by Conrad Vispo
It’s hard to take a March snow seriously. It’s a bit like a teenager putting on a suit and tie for the first time: there’s too much life about for such a stricture to be worn naturally. But snow it does today, the 15th of March. Given the foresight from the forecast, I knew that something was coming, that those few flakes which began to fall in the early afternoon were in serious, harbingers of a few more inches. As the birds greeted that morning, it was hard to hear their songs without a tinge a sadness; theirs being the delight of innocent ignorance. And later on, when the snow begins, the birds pause as if to ask, “It’s not really going to…?”.
Beneath their silence, a dry whisper from the leaf litter, a crystalline hiss - the sound of snow falling on the winter-dried leaves of last autumn. It is so unobtrusive a noise that I don’t even notice when it disappears as the leaves become muffled beneath the snow. Out near these woods a couple of weeks before, when new snow seemed so out-dated, my two year old son had been eager to show me the first bugs in flight, conspicuous black dots on the last white remnants. Now I see that the spiders were not idle either: a snow flake dances in suspended animation, trapped between sky and earth by a spider’s web. In a light breeze, it spins and struggles like a caught fly, and I wonder if the spider ran out to the first flake that its netting captured, mouth watering so to speak. And the killdeer, early on the pastures, spread their wings by the running water at the cattle crossing and scurry across the black, steaming ridge line of the manure pile. Their elongated peeps seem strange and even more plaintive over this white ground.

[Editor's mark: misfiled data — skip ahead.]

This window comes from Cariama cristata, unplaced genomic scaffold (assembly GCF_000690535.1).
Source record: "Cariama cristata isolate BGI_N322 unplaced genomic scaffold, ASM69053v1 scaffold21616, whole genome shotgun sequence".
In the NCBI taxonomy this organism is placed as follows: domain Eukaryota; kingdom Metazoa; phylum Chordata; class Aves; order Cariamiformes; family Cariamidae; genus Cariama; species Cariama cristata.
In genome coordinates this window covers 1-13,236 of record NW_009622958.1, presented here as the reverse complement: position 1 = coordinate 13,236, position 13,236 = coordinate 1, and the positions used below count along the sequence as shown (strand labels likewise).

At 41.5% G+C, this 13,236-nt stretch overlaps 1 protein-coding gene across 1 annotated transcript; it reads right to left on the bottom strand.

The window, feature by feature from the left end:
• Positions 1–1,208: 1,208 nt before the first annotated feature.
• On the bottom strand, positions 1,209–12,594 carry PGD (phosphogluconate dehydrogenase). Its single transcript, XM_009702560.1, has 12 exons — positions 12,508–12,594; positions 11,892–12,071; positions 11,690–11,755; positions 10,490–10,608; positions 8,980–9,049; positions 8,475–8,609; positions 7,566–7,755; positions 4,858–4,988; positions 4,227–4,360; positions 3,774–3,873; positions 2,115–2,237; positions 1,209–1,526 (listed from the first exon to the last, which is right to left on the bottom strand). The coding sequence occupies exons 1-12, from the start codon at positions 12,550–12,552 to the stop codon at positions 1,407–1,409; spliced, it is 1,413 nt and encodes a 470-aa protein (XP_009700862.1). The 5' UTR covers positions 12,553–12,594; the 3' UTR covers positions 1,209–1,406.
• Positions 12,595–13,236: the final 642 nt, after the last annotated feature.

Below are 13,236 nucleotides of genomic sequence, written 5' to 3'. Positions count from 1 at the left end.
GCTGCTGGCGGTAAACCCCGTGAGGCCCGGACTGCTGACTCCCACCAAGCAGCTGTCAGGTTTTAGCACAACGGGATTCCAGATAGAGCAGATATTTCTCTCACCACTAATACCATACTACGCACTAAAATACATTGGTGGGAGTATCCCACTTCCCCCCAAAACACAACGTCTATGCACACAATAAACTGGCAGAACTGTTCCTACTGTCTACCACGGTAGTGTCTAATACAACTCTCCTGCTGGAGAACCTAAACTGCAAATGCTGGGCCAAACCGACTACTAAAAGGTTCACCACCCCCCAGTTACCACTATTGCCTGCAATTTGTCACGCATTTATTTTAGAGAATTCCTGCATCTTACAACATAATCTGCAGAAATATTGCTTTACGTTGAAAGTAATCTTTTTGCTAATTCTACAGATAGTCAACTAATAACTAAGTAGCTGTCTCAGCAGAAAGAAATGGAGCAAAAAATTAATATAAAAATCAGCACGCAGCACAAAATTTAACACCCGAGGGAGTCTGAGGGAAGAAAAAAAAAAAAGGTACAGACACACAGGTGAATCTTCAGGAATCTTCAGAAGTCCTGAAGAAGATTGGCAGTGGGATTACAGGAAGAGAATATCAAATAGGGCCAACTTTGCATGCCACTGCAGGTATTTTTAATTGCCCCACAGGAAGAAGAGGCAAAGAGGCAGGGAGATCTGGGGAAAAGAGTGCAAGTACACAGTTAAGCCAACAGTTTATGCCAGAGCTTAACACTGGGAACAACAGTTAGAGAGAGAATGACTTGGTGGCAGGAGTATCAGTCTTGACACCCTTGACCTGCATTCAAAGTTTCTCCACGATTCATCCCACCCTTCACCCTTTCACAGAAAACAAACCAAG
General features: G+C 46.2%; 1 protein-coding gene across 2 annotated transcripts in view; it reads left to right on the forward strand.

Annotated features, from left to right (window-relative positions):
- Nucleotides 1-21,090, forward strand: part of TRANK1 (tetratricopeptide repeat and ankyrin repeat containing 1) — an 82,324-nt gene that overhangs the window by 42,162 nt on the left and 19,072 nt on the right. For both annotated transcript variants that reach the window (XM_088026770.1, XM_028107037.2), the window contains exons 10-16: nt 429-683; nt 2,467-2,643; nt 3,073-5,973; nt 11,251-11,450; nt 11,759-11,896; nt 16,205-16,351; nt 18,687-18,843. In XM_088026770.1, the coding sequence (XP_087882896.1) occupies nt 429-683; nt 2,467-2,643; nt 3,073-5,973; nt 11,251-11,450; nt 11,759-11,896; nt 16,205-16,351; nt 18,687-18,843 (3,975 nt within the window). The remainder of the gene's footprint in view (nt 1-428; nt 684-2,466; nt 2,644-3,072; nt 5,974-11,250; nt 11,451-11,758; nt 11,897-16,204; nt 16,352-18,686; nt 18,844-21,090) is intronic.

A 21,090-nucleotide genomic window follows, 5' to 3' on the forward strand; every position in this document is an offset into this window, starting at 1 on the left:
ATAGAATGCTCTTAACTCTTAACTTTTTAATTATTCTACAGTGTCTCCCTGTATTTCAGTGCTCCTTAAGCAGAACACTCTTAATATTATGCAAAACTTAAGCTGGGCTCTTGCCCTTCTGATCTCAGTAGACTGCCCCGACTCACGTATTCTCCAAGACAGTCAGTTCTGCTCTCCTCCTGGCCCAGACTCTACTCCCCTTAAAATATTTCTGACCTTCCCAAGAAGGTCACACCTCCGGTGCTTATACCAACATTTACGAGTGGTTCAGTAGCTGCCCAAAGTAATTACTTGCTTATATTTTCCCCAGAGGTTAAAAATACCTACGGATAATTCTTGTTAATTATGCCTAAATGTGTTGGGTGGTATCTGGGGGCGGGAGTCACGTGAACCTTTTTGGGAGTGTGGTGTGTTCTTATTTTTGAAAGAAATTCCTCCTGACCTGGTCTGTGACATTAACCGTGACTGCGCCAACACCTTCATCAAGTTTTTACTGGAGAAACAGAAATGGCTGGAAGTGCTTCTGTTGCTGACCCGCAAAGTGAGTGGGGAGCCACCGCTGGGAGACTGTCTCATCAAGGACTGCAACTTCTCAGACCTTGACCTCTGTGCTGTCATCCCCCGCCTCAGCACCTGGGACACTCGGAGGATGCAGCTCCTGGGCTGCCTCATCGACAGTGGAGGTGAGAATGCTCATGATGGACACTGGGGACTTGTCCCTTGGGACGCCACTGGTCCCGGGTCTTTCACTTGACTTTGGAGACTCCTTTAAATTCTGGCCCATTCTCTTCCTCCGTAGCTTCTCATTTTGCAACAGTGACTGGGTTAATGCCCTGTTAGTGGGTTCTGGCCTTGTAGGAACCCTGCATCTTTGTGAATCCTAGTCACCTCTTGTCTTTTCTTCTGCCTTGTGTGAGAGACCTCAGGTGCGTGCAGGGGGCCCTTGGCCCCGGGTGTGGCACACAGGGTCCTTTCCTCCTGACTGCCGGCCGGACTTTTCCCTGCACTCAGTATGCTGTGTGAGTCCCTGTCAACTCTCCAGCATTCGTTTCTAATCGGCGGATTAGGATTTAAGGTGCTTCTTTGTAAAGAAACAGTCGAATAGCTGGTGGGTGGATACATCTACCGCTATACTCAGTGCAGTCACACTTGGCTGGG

No doubt the stranger is in me. This land has seen many a spring snow. It and its denizens have evolved the genetic knowledge that this can happen. Not that, as individuals, the spider or the killdeer won’t suffer, but as species such an event runs in their blood. It is what makes the timing of their spring arrival or awakening a crapshoot; it is what makes this balance between lusty Spring and the Winter’s dearth such a delicate and hesitant moment. It is I who call this strange, perhaps because I can hope to take it so lightly, because I approach this event as a spectator, rather than as a member of Winter or of Spring themselves.
On the morning after the snowfall, the crows cry raucously, “I told you so”, and some small mustelid making rounds has left tracks from where she slept beneath the brush pile, while across the creek another seems to have done the same with a to and fro from ‘tween the roots of a red oak. This is no scene of massacre, though perhaps here or there a songbird, starved from its long flight, fell victim to Spring’s cruel surprises. Indeed, it’s peaceful in the woods, Winter saying to Spring, “Calm your horses.” That’s fine by me, my vernal calendar holds too many plans to be welcomed without a touch of regret. Midst my modern obsessions, seasons are more chronology than moment.
And did and do the birds, with Nature’s unspoken, sublime grammar (for, of course, the words that I have had them mouth are mine), express the same equivocal purview over our bloodied fields of battle or other venues where we choose to batter ourselves? That nature can be a mere spectator at our tragedies - conscious or unconscious but, no matter, present - is not to minimize our wounds. No indeed, it is simply cause for us to see our magnitude, at once grand and trivial, and to note that nothing holds us from our fates, save perhaps ourselves.
This Spring snow is wonder and beauty, but surely something that few creatures would have ordered had the Waiter asked. Do we fool ourselves to think that we are any more able to stay the ‘weather’, grim as it may be, just because it falls from our own hands?